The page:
Staphylococcus aureus is a major Gram-positive pathogen and a serious threat to both human and animal health1 since it is implicated in numerous diseases ranging from superficial skin infections such as staphylococcal scalded skin syndrome (SSSS) to life-threatening endocarditis or sepsis in humans. S. aureus produces a wide array of virulence factors, which alone or in conjunction with other proteins contributes to the type and severity of staphylococcal infections. Most S. aureus virulence genes are borne by mobile genetic elements (MGE) and the type and severity of S. aureus infections therefore depends on strain-specific traits as much as on host traits. Although humans are the primary ecological niche and reservoir of S. aureus, it is also encountered in a variety of animal hosts. Livestock-associated strains have evolved following human-to-animal host jumps. This adaptive evolution has led to the emergence of endemic and sometimes host-restricted clones, and can be demonstrated at the genotype, genomic and molecular levels2,3. In dairy ruminants, S. aureus is a major causal agent of mastitis, an inflammation of the mammary gland that often results from a bacterial infection. Mastitis causes significant economic loss in the milk production chain. S. aureus strains isolated from ruminant hosts exhibit specific traits4 that might be useful in targeting and developing strategies for the prevention, or treatment of mastitis.

Exfoliative toxins belong to a family of serine proteases that display exquisite substrate specificity and recognize and hydrolyze a single peptide bond in the extracellular segment of desmoglein 1 (Dsg1), a desmosomal cadherin-type cell-cell adhesion molecule. This hydrolysis causes a dissociation of keratinocytes in human and animal skin. To date, three different ET serotypes (ETA, ETB and ETD) whose deduced amino acid sequences are similar to trypsin-like serine proteases have been identified in S. aureus and associated with staphylococcal skin infections such as SSSS or bullous impetigo in humans5. Exfoliation caused by ETs is described in many phylogenetically distant hosts, although with different degrees of susceptibility, which indicates host specificity6.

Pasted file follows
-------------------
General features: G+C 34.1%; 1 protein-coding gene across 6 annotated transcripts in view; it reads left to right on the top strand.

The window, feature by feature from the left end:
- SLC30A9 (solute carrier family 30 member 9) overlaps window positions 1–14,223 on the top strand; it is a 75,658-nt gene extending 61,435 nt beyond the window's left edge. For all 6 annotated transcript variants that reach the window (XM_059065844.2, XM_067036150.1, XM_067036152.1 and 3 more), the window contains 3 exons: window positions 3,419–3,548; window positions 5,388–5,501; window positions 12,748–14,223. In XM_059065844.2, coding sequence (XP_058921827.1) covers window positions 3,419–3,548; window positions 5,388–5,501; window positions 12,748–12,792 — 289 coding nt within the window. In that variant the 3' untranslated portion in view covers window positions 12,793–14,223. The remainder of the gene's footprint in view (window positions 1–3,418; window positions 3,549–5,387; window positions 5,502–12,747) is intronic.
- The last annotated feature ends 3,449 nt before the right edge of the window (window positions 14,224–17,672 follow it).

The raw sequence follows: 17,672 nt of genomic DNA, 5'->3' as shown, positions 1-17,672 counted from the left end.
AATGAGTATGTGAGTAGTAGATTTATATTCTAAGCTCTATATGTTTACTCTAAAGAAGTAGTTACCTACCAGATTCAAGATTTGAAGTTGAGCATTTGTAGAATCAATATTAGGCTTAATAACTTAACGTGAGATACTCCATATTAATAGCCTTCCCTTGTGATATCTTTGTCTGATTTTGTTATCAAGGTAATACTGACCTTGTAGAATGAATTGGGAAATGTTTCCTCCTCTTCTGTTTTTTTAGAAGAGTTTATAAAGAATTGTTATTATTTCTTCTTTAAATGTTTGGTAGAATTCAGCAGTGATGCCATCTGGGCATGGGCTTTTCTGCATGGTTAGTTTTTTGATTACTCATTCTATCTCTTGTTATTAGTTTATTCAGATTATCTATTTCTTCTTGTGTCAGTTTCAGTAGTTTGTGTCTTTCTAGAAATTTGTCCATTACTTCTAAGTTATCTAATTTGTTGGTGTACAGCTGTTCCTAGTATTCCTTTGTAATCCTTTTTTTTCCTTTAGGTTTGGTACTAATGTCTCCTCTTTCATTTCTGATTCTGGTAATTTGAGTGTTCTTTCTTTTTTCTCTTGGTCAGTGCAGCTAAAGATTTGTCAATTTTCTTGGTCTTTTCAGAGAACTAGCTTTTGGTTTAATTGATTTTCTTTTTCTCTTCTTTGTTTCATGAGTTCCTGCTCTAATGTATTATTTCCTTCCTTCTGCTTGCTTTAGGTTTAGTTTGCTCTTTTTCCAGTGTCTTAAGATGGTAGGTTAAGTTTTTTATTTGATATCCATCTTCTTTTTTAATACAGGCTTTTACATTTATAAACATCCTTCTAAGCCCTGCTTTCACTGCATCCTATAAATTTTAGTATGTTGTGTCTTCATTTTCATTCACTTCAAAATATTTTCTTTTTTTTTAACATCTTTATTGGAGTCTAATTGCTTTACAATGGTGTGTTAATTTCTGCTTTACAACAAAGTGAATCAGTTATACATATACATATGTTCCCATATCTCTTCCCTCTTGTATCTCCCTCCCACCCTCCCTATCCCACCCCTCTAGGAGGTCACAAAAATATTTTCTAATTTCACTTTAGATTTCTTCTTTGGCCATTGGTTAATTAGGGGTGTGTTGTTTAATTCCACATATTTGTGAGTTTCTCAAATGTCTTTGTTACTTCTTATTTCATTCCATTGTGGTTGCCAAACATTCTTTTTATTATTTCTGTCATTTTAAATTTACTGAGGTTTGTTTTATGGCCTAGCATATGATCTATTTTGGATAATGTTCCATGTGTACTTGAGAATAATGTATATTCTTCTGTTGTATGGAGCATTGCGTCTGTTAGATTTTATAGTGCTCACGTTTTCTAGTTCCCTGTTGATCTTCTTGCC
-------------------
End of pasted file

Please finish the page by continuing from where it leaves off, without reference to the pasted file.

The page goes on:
We previously characterized S. aureus strains isolated from severe or mild ovine mastitis at the genomic, proteomic and seroproteomic levels7,8. These studies led to the identification of staphylococcal secreted proteins which were specifically encountered in strains associated with mild mastitis in ewes7. One of these proteins was comparable in its amino acid primary sequence with the previously described S. aureus ETD. Of note was the fact that it harbored the typical catalytic site encountered in the other ET proteins described to date. This protein was tentatively referred to as an ETD-like protein, and its crystal structure was determined9.

In the present study, we addressed the issue of the exfoliative activity of the new ET and its host-specificity using in vitro and in vivo experiments as well as molecular docking.


Similarity and genetic vicinity of the new S. aureus O46 et gene with other et genes

The deduced amino acid sequence of the new et gene was compared with those of other characterized ET proteins in order to place this new protein in an ET phylogenetic tree (Fig. 1). The amino acid sequence of the new ET showed 59% sequence identity to Exfoliative toxin D (ETD)10, 40% sequence identity to ETA and 53% sequence identity to ETB (Fig. 1A)11. It clustered with those of S. aureus ETB and ETD, Staphylococcus hyicus SHETB12 and Staphylococcus pseudintermedius ExpA (EXI)13,14 and ExpB (Fig. 1B)15. A genomic analysis of strain O46 revealed eight putative genomic islands (GIs). The new et gene, along with 15 other genes, belongs to a 19.4 kb putative GI with a 30.8% GC content (i.e. lower than the average of 32.8% in the whole genome). This GI is not contained in any prophage regions of the chromosome. The features of the new et-containing GI are displayed in Fig. 2 and Table 1, while those of the genome region corresponding to putative GI, in strain RF122, are shown in Table S1. Multiple copies of Insertion Sequence (IS) families are present in the O46 genome (see Table S2); however, no IS was found in the genetic vicinity of the new et-containing GI region (2256079 to 2275534), which suggests that the GI is not part of a mobile genetic element.

Figure 1
figure 1